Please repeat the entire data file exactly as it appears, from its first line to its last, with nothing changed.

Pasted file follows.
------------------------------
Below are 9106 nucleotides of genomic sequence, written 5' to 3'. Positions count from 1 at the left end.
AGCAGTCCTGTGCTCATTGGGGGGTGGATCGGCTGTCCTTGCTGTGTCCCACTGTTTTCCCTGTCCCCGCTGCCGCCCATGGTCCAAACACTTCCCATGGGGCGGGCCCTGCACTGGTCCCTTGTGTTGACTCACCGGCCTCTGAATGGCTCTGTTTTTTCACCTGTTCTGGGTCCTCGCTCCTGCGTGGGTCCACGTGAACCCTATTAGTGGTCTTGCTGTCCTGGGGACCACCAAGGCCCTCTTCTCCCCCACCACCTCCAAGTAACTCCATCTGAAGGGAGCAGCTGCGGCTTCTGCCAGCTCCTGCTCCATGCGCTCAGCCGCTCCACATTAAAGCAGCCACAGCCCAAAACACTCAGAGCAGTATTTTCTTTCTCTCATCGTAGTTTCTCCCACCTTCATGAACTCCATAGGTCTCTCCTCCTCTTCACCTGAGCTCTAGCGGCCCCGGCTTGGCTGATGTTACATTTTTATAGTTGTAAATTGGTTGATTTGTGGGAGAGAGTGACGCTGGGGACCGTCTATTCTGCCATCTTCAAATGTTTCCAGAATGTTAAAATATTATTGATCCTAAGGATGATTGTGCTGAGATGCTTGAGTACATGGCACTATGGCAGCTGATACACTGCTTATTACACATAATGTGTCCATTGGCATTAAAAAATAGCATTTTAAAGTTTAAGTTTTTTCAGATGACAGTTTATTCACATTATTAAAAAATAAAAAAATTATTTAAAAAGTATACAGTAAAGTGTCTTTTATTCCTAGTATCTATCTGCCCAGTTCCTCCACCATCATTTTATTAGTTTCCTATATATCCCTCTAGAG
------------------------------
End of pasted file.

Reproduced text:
Below are 9106 nucleotides of genomic sequence, written 5' to 3'. Positions count from 1 at the left end.
AGCAGTCCTGTGCTCATTGGGGGGTGGATCGGCTGTCCTTGCTGTGTCCCACTGTTTTCCCTGTCCCCGCTGCCGCCCATGGTCCAAACACTTCCCATGGGGCGGGCCCTGCACTGGTCCCTTGTGTTGACTCACCGGCCTCTGAATGGCTCTGTTTTTTCACCTGTTCTGGGTCCTCGCTCCTGCGTGGGTCCACGTGAACCCTATTAGTGGTCTTGCTGTCCTGGGGACCACCAAGGCCCTCTTCTCCCCCACCACCTCCAAGTAACTCCATCTGAAGGGAGCAGCTGCGGCTTCTGCCAGCTCCTGCTCCATGCGCTCAGCCGCTCCACATTAAAGCAGCCACAGCCCAAAACACTCAGAGCAGTATTTTCTTTCTCTCATCGTAGTTTCTCCCACCTTCATGAACTCCATAGGTCTCTCCTCCTCTTCACCTGAGCTCTAGCGGCCCCGGCTTGGCTGATGTTACATTTTTATAGTTGTAAATTGGTTGATTTGTGGGAGAGAGTGACGCTGGGGACCGTCTATTCTGCCATCTTCAAATGTTTCCAGAATGTTAAAATATTATTGATCCTAAGGATGATTGTGCTGAGATGCTTGAGTACATGGCACTATGGCAGCTGATACACTGCTTATTACACATAATGTGTCCATTGGCATTAAAAAATAGCATTTTAAAGTTTAAGTTTTTTCAGATGACAGTTTATTCACATTATTAAAAAATAAAAAAATTATTTAAAAAGTATACAGTAAAGTGTCTTTTATTCCTAGTATCTATCTGCCCAGTTCCTCCACCATCATTTTATTAGTTTCCTATATATCCCTCTAGAG